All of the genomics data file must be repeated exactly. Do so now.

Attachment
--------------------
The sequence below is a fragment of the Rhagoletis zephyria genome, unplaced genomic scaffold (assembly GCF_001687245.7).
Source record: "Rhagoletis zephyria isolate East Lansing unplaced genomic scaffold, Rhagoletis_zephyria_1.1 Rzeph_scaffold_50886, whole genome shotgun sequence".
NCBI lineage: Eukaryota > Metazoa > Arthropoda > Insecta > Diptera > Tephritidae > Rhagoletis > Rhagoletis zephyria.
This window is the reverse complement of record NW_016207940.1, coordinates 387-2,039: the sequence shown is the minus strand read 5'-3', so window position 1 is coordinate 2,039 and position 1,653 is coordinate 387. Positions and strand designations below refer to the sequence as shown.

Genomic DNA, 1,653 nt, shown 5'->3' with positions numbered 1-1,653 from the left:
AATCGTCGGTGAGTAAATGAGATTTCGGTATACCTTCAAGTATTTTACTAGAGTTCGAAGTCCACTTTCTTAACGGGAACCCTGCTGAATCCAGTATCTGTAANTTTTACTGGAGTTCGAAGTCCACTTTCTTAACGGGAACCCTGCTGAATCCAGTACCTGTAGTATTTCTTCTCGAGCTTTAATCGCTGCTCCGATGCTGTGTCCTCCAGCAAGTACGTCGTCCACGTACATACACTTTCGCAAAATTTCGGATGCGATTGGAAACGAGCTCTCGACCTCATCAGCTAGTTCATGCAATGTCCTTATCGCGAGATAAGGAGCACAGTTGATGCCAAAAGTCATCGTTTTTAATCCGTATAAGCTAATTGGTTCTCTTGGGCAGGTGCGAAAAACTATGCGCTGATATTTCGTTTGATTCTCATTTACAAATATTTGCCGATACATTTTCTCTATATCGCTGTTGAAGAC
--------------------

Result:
The sequence below is a fragment of the Rhagoletis zephyria genome, unplaced genomic scaffold (assembly GCF_001687245.7).
Source record: "Rhagoletis zephyria isolate East Lansing unplaced genomic scaffold, Rhagoletis_zephyria_1.1 Rzeph_scaffold_50886, whole genome shotgun sequence".
NCBI lineage: Eukaryota > Metazoa > Arthropoda > Insecta > Diptera > Tephritidae > Rhagoletis > Rhagoletis zephyria.
This window is the reverse complement of record NW_016207940.1, coordinates 387-2,039: the sequence shown is the minus strand read 5'-3', so window position 1 is coordinate 2,039 and position 1,653 is coordinate 387. Positions and strand designations below refer to the sequence as shown.

Genomic DNA, 1,653 nt, shown 5'->3' with positions numbered 1-1,653 from the left:
AATCGTCGGTGAGTAAATGAGATTTCGGTATACCTTCAAGTATTTTACTAGAGTTCGAAGTCCACTTTCTTAACGGGAACCCTGCTGAATCCAGTATCTGTAANTTTTACTGGAGTTCGAAGTCCACTTTCTTAACGGGAACCCTGCTGAATCCAGTACCTGTAGTATTTCTTCTCGAGCTTTAATCGCTGCTCCGATGCTGTGTCCTCCAGCAAGTACGTCGTCCACGTACATACACTTTCGCAAAATTTCGGATGCGATTGGAAACGAGCTCTCGACCTCATCAGCTAGTTCATGCAATGTCCTTATCGCGAGATAAGGAGCACAGTTGATGCCAAAAGTCATCGTTTTTAATCCGTATAAGCTAATTGGTTCTCTTGGGCAGGTGCGAAAAACTATGCGCTGATATTTCGTTTGATTCTCATTTACAAATATTTGCCGATACATTTTCTCTATATCGCTGTTGAAGAC